Everything we have comes from God. Everything. So, when we give a portion of what He’s given to us back to Him, we are letting God know that we’re placing our faith and our financial future in His hands. This significant act deepens our faith, and our relationship with God will be strengthened in amazing ways – which results in Changed Lives! Give to God before you give to anything else in your life!
Should I give 10%?
Let’s see what the Bible says about this one. Tithing (giving 10%) is an Old Testament law practice. We know that in Jesus’ day the religious people were still practicing the tithe but it had become less about a relationship and reliance upon God, and more about legalism and ritual. In Matthew 23:23 we see that, while Jesus blasted the religious leaders of his day for their motives for giving, he never told them not to tithe. Today, although the New Testament nowhere commands or recommends that Christians submit to a legalistic tithing system and doesn’t even assign a certain percentage to give, it does talk about the importance and benefits of giving. The truth is, Jesus gave us the New Testament model for giving: Radical Generosity! It’s a radical detachment from stuff and money that allows us to give it up sacrificially whenever there are needs or good cause. In 2 Corinthians 9:7 it says that “Each man should give what he has decided in his heart to give, not reluctantly or under compulsion, for God loves a cheerful giver.” Each and every Christian should diligently pray and seek God’s wisdom as to whether to participate in tithing and/or for how much he or she should give (James 1:5). Although we’re not bound by Old Testament law, the tithe is still a good rule of thumb and a good practice for Christians today. So, should Christians give 10%? Yes, but not because we have to, but because we get to! If God commanded 10% for His people and Jesus endorsed the tithe, then at least it’s a good starting point for us. As Jesus would say, “Freely you have received, freely give!”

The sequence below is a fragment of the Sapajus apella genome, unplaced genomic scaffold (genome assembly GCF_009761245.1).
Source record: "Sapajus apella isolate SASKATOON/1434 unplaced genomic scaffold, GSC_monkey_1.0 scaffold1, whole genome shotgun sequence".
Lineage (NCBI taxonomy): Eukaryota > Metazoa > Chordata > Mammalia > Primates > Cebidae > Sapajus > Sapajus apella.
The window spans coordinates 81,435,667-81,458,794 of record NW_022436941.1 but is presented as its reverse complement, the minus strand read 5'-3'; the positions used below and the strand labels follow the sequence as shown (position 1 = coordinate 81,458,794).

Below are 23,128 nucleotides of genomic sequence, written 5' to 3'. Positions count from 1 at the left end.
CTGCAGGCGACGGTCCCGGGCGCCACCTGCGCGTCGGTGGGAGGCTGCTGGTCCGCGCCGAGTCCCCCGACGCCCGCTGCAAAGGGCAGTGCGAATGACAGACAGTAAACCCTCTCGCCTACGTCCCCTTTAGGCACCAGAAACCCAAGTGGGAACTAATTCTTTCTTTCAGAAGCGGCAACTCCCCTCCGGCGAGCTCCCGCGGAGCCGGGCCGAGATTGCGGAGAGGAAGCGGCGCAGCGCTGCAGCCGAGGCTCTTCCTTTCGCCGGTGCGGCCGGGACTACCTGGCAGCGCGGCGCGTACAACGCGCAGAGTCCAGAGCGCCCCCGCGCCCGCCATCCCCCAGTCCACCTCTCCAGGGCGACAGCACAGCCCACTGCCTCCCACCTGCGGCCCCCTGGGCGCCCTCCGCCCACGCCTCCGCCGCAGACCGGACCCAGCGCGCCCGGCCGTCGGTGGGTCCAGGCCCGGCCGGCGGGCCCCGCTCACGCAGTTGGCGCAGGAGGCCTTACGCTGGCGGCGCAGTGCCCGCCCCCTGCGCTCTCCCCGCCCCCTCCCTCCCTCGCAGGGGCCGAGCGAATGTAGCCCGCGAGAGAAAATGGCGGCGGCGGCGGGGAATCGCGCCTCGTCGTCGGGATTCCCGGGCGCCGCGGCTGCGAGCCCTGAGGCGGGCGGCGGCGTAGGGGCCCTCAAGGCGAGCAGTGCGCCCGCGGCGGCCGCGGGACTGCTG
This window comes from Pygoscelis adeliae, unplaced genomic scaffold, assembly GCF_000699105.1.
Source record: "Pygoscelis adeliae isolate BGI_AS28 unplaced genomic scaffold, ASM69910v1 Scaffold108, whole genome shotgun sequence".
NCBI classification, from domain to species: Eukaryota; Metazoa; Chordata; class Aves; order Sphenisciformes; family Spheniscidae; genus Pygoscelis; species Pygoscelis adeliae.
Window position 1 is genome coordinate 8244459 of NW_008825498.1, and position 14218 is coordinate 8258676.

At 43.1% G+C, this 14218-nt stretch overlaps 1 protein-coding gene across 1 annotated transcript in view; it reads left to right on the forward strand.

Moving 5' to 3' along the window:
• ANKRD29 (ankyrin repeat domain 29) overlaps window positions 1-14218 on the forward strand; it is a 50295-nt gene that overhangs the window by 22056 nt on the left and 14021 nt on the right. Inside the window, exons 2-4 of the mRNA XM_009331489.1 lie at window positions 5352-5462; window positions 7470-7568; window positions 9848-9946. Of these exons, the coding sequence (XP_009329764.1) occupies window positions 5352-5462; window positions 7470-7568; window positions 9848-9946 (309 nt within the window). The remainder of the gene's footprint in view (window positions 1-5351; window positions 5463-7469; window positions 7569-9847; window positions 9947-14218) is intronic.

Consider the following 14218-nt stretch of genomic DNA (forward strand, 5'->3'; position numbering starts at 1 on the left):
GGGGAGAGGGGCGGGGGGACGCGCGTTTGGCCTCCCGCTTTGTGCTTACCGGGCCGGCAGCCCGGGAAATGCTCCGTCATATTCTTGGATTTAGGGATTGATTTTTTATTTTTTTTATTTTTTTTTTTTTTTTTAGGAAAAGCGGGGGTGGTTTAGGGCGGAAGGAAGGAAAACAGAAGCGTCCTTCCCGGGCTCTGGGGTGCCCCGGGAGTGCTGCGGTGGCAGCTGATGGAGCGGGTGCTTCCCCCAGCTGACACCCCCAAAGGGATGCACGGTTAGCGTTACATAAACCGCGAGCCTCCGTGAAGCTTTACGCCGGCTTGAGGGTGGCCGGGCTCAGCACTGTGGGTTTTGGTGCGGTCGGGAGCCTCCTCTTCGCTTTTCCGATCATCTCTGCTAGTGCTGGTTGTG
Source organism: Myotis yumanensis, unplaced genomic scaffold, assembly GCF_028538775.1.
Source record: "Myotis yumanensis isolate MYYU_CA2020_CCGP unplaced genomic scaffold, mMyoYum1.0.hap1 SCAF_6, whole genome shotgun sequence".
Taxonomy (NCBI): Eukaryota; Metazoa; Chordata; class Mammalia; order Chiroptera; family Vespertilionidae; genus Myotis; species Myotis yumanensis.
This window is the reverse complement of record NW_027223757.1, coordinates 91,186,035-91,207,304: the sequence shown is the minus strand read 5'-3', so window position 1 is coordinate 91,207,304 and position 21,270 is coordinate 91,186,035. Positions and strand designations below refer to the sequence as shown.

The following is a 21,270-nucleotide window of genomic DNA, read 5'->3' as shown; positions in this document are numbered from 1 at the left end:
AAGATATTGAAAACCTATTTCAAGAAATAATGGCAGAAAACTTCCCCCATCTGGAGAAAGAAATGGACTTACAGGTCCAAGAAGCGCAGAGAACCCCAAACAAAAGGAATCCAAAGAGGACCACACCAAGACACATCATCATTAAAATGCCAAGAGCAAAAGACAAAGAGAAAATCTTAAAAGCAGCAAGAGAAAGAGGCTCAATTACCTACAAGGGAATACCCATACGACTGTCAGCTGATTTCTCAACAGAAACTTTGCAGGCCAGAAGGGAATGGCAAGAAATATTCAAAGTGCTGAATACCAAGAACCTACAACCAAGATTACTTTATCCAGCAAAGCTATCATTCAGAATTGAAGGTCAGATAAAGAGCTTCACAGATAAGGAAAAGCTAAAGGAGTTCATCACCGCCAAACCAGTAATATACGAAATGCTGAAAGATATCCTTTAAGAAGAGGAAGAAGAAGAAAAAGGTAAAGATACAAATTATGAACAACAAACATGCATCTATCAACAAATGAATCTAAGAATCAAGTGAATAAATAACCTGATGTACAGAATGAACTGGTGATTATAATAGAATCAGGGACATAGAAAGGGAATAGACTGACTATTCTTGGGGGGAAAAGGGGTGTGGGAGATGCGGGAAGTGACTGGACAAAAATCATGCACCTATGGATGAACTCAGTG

Should we tithe off our gross or net income?
The Bible does not specifically say whether we should give 10% off our gross or net income. The Old Testament teaches the principle of firstfruits (Exodus 23:16; 34:22; Leviticus 2:12-14; 2 Chronicles 31:5). Old Testament believers gave from the best of their crops, not the leftovers. The same principle should apply to our giving today.
Should I give to the church or to missions?
The Bible clearly shows that your consistent, regular giving should definitely go to support the local body of believers that you’re a part of. If Christians didn’t do this…well, the local church would cease to exist! No pastors, no children’s programs, no food pantry, no care counseling, no local outreach, no worship services…Well, you get the picture! In fact, the churches first responsibility is to reach the people right here in our area. To support personal programs outside the local church with your total tithe is not a good practice, and it’s not found Biblically. The New Testament church model found in the book of Acts clearly shows that money was to be brought directly to church leadership. Missions/missionaries that went out from the church were supported by the church collectively, not by all the people individually. At Real Life we have a deep commitment to support world missions, and we do that right off the top from the money that’s given each week in our offerings. Our missions in India and Myanmar are growing and thriving because of our financial investment in global outreach. Souls are being saved and peoples’ lives are being changed in dramatic ways as a result of the faithful giving of our congregation.
If Real Life wants to help people get out of debt, why do we accept credit card donations?
Many people use debit and credit cards in place of checks or cash throughout the month, and then pay off the balance in full. Used within these parameters, they can be an efficient tool for payments and purchases. For these people, we offer the option of using a debit or credit card to give. We strongly discourage those who have ongoing credit card debt from exercising this option.